Courtesy of flicker userPeople in the tech world always talk about “iterating” – a process by which a solution is tried, tested, and improved upon incrementally until the best solution is found.  It’s a useful and efficient process, specifically suitable to tech companies.  The technology they create (and use) is fast and has been developed precisely for this type of rapid prototyping. Unfortunately, this sense of urgency and precision hasn’t really made its way to urban service innovation.  While we at Living Labs Global are focused on Showcasing the start-ups and side projects that are moving in this direction, we don’t often see city agencies or municipalities embracing it in quite the same way.  Granted, bus route scheduling and neighborhood development planning doesn’t exactly lend itself to rapid prototyping, but still there is definite potential for improvement in the speed with which we produce urban service innovation.

That’s why I’ve been excited with a project going on in San Francisco over the last year or so.  Market Street is San Francisco’s central boulevard – at least, it should be.  It runs diagonally through the center of the City, dividing two major grid systems and connecting the hills of the West to the Bay in the East.  Because of its central location and ability to connect so many parts of the City, it has suffered from overcrowding – the corridor contains one streetcar line, multiple bus lines, two separate underground train systems, taxis, bicyclists, delivery vehicles, tourist buses, and private vehicles, not to mention the extremely wide swath of sidewalk carrying countless pedestrians daily.  The street clearly had/has a problem that could be, at least partially, solved by redesign.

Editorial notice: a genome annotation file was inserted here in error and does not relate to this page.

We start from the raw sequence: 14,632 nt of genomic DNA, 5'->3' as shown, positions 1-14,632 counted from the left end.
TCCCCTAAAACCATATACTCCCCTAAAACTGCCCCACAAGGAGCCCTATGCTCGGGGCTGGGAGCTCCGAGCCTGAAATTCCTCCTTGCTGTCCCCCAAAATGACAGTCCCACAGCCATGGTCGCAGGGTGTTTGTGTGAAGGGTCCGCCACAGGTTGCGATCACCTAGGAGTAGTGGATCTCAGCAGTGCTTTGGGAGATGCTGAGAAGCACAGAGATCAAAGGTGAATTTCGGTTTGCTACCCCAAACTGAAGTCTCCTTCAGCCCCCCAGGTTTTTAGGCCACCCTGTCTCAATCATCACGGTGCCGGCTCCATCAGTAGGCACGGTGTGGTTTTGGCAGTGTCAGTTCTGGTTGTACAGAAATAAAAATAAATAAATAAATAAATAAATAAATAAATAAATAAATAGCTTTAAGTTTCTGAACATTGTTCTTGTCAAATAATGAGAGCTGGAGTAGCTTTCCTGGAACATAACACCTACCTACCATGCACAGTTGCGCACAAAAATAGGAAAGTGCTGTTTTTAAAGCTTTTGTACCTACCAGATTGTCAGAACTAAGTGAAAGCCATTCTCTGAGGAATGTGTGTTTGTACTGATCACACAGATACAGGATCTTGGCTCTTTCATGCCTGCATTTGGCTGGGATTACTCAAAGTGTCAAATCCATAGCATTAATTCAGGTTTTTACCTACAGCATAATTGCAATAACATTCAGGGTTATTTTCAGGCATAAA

And, what is redesign without iterating?  San Francisco decided to do things a little differently this time.  Starting in September of 2009, the City implemented a few trials to collect data on the traffic effects caused by isolated changes.  First, private vehicles were forced to turn right at two intersections heading eastward.  This freed up road space for transit and bicycles.  Within weeks, the City saw that one particular intersection was poorly designed for the interaction between cars and bicycles that this change produced.  So, they moved the forced right turn to another intersection.  Since then, multiple other changes have been added on top of the first, including separated bike lanes, green-painted bike lanes, and public art installations, in order to improve the overall experience of Market St.

At this stage, it appears that this method – trial and error – is leading San Francisco to a better Market Street, supported by real data.  Would you expect anything else from such a tech-loving city?

Signing off, Terra Curtis

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